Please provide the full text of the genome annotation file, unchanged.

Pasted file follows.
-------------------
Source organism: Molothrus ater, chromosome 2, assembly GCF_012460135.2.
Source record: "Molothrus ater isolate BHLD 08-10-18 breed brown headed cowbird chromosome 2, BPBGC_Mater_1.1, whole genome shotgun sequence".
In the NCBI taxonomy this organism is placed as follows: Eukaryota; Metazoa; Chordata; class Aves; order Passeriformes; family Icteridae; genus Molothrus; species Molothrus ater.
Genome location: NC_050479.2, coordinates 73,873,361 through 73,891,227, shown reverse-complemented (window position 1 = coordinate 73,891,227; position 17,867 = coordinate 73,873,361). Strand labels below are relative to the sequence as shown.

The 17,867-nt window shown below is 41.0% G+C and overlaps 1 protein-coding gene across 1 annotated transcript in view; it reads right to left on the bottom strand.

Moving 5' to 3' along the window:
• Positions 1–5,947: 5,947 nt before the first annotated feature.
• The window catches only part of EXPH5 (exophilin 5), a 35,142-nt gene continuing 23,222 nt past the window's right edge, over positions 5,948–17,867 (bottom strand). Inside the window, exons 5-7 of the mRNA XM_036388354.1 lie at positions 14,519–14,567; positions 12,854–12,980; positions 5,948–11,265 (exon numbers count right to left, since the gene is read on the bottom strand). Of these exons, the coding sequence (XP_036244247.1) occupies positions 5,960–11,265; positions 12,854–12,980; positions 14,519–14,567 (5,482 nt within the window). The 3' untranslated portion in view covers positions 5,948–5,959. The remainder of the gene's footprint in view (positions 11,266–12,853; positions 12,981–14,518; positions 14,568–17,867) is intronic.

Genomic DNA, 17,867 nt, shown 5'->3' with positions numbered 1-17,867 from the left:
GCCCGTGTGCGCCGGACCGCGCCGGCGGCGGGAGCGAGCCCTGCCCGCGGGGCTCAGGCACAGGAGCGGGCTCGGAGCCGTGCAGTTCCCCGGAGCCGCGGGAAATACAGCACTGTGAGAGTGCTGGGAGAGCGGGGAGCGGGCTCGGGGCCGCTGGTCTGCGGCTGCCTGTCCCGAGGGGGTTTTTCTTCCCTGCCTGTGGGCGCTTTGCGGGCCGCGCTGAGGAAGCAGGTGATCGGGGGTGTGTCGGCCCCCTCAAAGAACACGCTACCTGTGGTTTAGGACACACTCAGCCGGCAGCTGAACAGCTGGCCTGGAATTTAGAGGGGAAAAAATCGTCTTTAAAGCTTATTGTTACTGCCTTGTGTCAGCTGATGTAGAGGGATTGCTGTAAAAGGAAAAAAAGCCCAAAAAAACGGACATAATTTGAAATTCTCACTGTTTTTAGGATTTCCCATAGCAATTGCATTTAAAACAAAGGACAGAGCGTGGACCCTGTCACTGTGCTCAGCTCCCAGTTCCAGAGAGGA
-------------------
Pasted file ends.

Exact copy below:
Source organism: Molothrus ater, chromosome 2, assembly GCF_012460135.2.
Source record: "Molothrus ater isolate BHLD 08-10-18 breed brown headed cowbird chromosome 2, BPBGC_Mater_1.1, whole genome shotgun sequence".
In the NCBI taxonomy this organism is placed as follows: Eukaryota; Metazoa; Chordata; class Aves; order Passeriformes; family Icteridae; genus Molothrus; species Molothrus ater.
Genome location: NC_050479.2, coordinates 73,873,361 through 73,891,227, shown reverse-complemented (window position 1 = coordinate 73,891,227; position 17,867 = coordinate 73,873,361). Strand labels below are relative to the sequence as shown.

The 17,867-nt window shown below is 41.0% G+C and overlaps 1 protein-coding gene across 1 annotated transcript in view; it reads right to left on the bottom strand.

Moving 5' to 3' along the window:
• Positions 1–5,947: 5,947 nt before the first annotated feature.
• The window catches only part of EXPH5 (exophilin 5), a 35,142-nt gene continuing 23,222 nt past the window's right edge, over positions 5,948–17,867 (bottom strand). Inside the window, exons 5-7 of the mRNA XM_036388354.1 lie at positions 14,519–14,567; positions 12,854–12,980; positions 5,948–11,265 (exon numbers count right to left, since the gene is read on the bottom strand). Of these exons, the coding sequence (XP_036244247.1) occupies positions 5,960–11,265; positions 12,854–12,980; positions 14,519–14,567 (5,482 nt within the window). The 3' untranslated portion in view covers positions 5,948–5,959. The remainder of the gene's footprint in view (positions 11,266–12,853; positions 12,981–14,518; positions 14,568–17,867) is intronic.

Genomic DNA, 17,867 nt, shown 5'->3' with positions numbered 1-17,867 from the left:
GCCCGTGTGCGCCGGACCGCGCCGGCGGCGGGAGCGAGCCCTGCCCGCGGGGCTCAGGCACAGGAGCGGGCTCGGAGCCGTGCAGTTCCCCGGAGCCGCGGGAAATACAGCACTGTGAGAGTGCTGGGAGAGCGGGGAGCGGGCTCGGGGCCGCTGGTCTGCGGCTGCCTGTCCCGAGGGGGTTTTTCTTCCCTGCCTGTGGGCGCTTTGCGGGCCGCGCTGAGGAAGCAGGTGATCGGGGGTGTGTCGGCCCCCTCAAAGAACACGCTACCTGTGGTTTAGGACACACTCAGCCGGCAGCTGAACAGCTGGCCTGGAATTTAGAGGGGAAAAAATCGTCTTTAAAGCTTATTGTTACTGCCTTGTGTCAGCTGATGTAGAGGGATTGCTGTAAAAGGAAAAAAAGCCCAAAAAAACGGACATAATTTGAAATTCTCACTGTTTTTAGGATTTCCCATAGCAATTGCATTTAAAACAAAGGACAGAGCGTGGACCCTGTCACTGTGCTCAGCTCCCAGTTCCAGAGAGGA